The Solidarity Rights include the rights of people to have clean environment, peaceful conditions and absence of wars or violence, suitable development for all communities of people including the tribal populations or farmers etc.

It was expected that the UN Declaration will usher in a climate of peace, justice, equality and harmony in the world. However the situation on the ground in most nations is unfortunately quite different from the above objectives. One can see disparities, deprivation and discrimination in many parts of Asia, Africa and Latin America. Even USA has large economic and social disparities as highlighted by their Nobel Prize winner Joseph Stiglitz who wrote that ‘American inequality didn’t just happen, it was created.’

What are the principal factors behind inequality, discrimination and absence of harmony and goodwill in society? It is difficult to analyse these in this short essay but some scholars such as Andrew Heard (Canada), Derren J. O’Byrne, G Haragopal (University of Hyderabad) and  the Nobel Laureate Amartya Sen are of the view that the UN Declaration is European and US centric. They argue that the human rights theories have been shaped by the liberalism — economic and social that emerged in the 19th and 20th centuries and they only reflect western values. The Declaration does not understand the cultures, politics and religions of non-western countries.

Many Muslim countries and Communist nations find fault with the import of some of the 30 articles of the Declaration. The legacy of Karl Marx also is against the listing of some of the basic economic rights. According to him, freedom and rights have relevance to the propertied classes as they protect and legitimize their privileges and properties but these lead to unfreedom of the poor and the proletariat who are forced to sell their labor for the productive process of factories without having any say in the nature of production or in the fruits of their labor. Marx believed in the emancipation of all people and creation of conditions of freedom where every individual can develop in a holistic manner.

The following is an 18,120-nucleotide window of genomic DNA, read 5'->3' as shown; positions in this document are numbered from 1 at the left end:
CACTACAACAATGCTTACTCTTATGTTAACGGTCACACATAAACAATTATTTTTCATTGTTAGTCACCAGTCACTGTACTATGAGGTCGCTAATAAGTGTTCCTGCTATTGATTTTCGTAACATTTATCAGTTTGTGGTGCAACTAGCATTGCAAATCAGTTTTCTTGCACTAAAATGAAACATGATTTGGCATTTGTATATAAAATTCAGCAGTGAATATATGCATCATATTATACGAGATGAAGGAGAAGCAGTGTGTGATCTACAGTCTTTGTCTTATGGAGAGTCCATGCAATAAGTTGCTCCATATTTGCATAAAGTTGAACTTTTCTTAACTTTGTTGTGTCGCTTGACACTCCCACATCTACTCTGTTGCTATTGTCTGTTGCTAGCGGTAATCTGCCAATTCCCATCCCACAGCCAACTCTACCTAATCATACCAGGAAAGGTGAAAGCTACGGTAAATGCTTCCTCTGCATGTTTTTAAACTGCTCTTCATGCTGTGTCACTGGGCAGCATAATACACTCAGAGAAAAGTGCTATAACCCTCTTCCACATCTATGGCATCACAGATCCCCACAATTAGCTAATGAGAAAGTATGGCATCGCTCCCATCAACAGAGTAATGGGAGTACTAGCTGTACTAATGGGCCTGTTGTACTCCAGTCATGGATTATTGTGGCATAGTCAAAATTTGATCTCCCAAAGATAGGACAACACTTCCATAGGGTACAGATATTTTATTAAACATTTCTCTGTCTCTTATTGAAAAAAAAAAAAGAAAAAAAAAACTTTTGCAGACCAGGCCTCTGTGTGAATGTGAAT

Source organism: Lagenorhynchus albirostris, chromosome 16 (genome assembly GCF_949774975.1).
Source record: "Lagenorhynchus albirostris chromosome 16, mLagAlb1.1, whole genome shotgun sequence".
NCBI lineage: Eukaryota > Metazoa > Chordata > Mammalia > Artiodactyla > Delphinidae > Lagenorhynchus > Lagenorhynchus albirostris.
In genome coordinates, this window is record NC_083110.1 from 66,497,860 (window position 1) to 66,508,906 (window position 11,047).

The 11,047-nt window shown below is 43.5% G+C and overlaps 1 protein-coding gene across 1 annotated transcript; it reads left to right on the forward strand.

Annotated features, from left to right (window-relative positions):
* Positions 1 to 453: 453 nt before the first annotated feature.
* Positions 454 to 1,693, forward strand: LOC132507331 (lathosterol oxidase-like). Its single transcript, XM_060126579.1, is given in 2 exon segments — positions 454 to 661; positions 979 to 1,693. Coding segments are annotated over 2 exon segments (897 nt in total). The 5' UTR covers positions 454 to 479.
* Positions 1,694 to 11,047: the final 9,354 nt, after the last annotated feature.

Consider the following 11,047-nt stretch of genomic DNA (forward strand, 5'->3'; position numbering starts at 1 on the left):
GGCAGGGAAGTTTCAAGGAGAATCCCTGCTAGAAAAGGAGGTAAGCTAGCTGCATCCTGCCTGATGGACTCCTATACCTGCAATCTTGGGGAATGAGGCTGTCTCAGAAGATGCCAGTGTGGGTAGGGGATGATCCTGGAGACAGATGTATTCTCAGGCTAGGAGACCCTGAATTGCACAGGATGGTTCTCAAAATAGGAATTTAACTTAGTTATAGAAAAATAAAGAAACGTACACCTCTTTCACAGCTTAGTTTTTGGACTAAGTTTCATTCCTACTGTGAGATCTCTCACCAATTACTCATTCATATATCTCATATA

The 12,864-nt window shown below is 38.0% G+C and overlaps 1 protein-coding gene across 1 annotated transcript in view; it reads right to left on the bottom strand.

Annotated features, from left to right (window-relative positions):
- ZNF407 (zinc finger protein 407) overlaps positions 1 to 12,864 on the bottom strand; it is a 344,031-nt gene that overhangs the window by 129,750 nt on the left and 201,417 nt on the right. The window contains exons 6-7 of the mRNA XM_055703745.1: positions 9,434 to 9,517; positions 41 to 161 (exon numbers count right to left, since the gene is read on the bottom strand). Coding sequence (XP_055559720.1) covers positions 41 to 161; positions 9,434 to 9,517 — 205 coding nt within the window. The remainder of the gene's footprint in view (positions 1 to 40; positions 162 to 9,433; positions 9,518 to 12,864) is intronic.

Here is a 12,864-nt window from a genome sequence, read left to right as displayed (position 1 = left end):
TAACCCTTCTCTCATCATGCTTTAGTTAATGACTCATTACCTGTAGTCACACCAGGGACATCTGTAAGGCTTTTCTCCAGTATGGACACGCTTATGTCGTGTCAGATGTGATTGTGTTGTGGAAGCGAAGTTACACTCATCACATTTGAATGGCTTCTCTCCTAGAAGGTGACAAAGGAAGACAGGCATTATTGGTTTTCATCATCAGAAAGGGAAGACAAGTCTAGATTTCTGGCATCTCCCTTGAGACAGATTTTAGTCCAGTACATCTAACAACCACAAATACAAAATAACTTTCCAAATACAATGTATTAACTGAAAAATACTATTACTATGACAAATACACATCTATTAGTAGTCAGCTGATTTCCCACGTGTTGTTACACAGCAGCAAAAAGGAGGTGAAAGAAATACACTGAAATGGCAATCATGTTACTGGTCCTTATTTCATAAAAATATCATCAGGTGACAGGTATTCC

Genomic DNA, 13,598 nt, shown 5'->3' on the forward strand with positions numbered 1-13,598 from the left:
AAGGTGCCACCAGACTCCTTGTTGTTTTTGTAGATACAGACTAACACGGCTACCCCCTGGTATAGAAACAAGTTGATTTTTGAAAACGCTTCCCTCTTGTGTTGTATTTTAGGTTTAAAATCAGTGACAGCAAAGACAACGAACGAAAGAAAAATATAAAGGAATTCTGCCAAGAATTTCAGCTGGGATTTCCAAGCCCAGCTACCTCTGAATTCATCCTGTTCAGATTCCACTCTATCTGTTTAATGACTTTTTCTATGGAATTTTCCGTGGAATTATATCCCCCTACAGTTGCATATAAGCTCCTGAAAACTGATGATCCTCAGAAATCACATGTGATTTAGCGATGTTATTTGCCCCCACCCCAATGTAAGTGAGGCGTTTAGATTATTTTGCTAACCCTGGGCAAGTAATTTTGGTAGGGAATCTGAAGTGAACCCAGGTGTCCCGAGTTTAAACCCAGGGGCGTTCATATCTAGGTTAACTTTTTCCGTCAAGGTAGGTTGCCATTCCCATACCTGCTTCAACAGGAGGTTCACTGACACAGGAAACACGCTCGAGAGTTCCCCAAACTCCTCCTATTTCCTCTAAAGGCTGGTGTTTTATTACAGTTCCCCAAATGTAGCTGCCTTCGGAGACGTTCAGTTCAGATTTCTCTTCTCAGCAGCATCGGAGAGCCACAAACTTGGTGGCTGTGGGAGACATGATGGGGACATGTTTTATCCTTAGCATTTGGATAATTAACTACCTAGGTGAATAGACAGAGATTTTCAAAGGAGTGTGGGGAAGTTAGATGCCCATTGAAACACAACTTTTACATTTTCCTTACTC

In India also the conditions are quite different for some human rights to succeed. The Indian society is broken up into higher and lower castes with unequal social and economic rights.There is thus caste discrimination and destitution as pointed out by Dr B R Ambedkar (Father of the Indian constitution) as well as by Gandhi. In addition tribal people in India and in many parts of the world are discriminated and victimised and forced to evacuate their homes where they have been living for ages due to the current needs of development for the large majority of people. Many countries such as in South Sudan are facing famine like conditions due to failure of agriculture and distorted policies of their governments.

These and several other issues cannot be addressed by the present Declaration of Human Rights.

Despite these problems, the UDHR has had some positive impact also. There has been no world war after WW II although several smaller wars and border tensions continue in many parts of the world including in India and Pakistan. Social and economic inequalities do exist, but there is also a strong feeling in many countries that these must be reduced. It is also felt that development to improve the conditions of the poor, marginalised sections of people including the tribal populations must take place without destroying our physical environment. The physical environment has become degraded and polluted leading to global warming and climate change. On a happier note, many activists and NGOs are working in harmony with their governments to reduce evils such as the occurrence of bonded labour, violence against women and the weaker sections and other such issues that plague modern society.

These and similar efforts must be applauded and encouraged.

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Dr Ravi P Bhatia is a member of the TRANSCEND Network for Peace, Development and Environment, an educationist and peace researcher. Retired professor, Delhi University.  ravipbhatia@gmail.com

 

This article originally appeared on Transcend Media Service (TMS) on 27 Feb 2017.